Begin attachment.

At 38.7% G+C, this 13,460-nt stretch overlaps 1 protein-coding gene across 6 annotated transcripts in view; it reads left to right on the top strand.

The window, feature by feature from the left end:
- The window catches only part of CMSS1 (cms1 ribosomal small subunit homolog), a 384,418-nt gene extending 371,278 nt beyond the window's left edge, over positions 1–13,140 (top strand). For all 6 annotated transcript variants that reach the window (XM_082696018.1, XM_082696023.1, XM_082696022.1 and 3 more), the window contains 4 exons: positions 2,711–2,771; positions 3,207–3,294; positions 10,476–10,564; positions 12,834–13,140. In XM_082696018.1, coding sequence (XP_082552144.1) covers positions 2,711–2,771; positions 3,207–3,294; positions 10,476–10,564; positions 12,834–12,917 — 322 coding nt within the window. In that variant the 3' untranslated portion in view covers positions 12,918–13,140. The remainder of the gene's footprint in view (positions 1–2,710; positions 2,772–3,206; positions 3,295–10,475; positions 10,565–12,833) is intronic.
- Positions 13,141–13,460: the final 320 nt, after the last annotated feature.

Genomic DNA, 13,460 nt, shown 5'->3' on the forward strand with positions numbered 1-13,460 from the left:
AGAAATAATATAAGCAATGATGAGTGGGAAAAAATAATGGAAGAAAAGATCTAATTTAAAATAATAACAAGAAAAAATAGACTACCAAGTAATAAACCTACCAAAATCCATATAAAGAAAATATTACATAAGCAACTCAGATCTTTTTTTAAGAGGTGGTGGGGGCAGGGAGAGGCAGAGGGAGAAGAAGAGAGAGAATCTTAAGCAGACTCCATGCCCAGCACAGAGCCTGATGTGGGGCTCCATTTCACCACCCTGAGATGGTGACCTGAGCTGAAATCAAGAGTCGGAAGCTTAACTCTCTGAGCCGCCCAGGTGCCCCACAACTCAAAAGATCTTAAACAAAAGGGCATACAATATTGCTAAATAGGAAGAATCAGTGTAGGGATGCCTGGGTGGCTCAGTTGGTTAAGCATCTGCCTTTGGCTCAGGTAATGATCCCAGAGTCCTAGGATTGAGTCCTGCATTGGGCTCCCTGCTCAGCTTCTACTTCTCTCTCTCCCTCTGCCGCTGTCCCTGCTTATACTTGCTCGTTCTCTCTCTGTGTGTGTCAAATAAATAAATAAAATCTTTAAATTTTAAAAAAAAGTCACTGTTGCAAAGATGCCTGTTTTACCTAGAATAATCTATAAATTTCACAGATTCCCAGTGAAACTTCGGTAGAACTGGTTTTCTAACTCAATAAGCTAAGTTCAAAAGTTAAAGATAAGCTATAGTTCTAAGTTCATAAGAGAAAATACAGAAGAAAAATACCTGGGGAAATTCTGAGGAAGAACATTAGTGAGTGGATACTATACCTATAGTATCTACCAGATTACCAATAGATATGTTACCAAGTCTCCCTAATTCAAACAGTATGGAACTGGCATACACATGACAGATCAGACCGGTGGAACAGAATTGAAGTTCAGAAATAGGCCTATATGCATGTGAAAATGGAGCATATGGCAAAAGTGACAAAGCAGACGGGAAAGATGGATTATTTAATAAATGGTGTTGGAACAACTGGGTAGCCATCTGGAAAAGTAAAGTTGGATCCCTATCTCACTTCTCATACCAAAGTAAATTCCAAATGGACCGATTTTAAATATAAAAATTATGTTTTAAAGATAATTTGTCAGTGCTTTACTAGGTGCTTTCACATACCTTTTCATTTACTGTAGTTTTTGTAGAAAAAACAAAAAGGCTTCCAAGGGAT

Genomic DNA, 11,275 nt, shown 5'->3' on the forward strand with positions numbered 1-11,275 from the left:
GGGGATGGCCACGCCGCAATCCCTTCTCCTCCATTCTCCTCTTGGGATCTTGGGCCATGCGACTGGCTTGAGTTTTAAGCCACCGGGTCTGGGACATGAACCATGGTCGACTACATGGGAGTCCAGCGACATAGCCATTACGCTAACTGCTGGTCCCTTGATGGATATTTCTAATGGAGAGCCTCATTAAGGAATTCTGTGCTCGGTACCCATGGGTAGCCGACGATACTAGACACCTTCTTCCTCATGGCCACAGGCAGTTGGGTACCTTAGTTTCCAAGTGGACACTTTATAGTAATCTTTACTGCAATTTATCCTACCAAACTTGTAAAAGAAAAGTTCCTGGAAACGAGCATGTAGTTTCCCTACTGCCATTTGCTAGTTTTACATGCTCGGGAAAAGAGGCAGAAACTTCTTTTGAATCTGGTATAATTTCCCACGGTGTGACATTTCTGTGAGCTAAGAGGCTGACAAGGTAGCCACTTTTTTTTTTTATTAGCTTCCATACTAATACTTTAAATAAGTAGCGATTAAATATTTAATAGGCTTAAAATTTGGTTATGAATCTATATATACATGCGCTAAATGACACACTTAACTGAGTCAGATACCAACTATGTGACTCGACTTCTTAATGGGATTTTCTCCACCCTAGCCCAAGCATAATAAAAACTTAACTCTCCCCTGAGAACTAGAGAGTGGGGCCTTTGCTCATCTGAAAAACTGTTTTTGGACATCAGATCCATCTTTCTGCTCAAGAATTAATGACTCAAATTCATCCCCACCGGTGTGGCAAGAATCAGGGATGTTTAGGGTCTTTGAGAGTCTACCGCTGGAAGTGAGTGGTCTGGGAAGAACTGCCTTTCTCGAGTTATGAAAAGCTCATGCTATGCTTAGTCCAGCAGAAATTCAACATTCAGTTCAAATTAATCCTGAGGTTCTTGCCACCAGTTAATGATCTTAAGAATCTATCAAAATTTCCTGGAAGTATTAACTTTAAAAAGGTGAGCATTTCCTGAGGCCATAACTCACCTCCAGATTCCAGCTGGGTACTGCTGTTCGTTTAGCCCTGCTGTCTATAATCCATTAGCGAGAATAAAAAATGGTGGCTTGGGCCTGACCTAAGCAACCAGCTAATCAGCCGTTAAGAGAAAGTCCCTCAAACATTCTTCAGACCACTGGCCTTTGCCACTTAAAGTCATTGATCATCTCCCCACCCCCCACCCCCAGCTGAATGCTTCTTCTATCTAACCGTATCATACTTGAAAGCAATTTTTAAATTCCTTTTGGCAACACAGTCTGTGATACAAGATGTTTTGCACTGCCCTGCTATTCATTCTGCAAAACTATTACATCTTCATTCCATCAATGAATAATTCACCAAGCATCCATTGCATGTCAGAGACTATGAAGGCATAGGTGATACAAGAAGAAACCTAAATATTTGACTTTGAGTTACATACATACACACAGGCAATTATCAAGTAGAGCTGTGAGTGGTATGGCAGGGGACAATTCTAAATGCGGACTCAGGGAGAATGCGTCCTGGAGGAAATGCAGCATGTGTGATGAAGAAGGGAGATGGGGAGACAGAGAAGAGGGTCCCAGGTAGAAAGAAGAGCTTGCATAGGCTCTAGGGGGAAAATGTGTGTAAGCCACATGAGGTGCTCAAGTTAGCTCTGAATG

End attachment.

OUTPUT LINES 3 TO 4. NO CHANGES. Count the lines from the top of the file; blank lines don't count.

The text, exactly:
- The window catches only part of CMSS1 (cms1 ribosomal small subunit homolog), a 384,418-nt gene extending 371,278 nt beyond the window's left edge, over positions 1–13,140 (top strand). For all 6 annotated transcript variants that reach the window (XM_082696018.1, XM_082696023.1, XM_082696022.1 and 3 more), the window contains 4 exons: positions 2,711–2,771; positions 3,207–3,294; positions 10,476–10,564; positions 12,834–13,140. In XM_082696018.1, coding sequence (XP_082552144.1) covers positions 2,711–2,771; positions 3,207–3,294; positions 10,476–10,564; positions 12,834–12,917 — 322 coding nt within the window. In that variant the 3' untranslated portion in view covers positions 12,918–13,140. The remainder of the gene's footprint in view (positions 1–2,710; positions 2,772–3,206; positions 3,295–10,475; positions 10,565–12,833) is intronic.
- Positions 13,141–13,460: the final 320 nt, after the last annotated feature.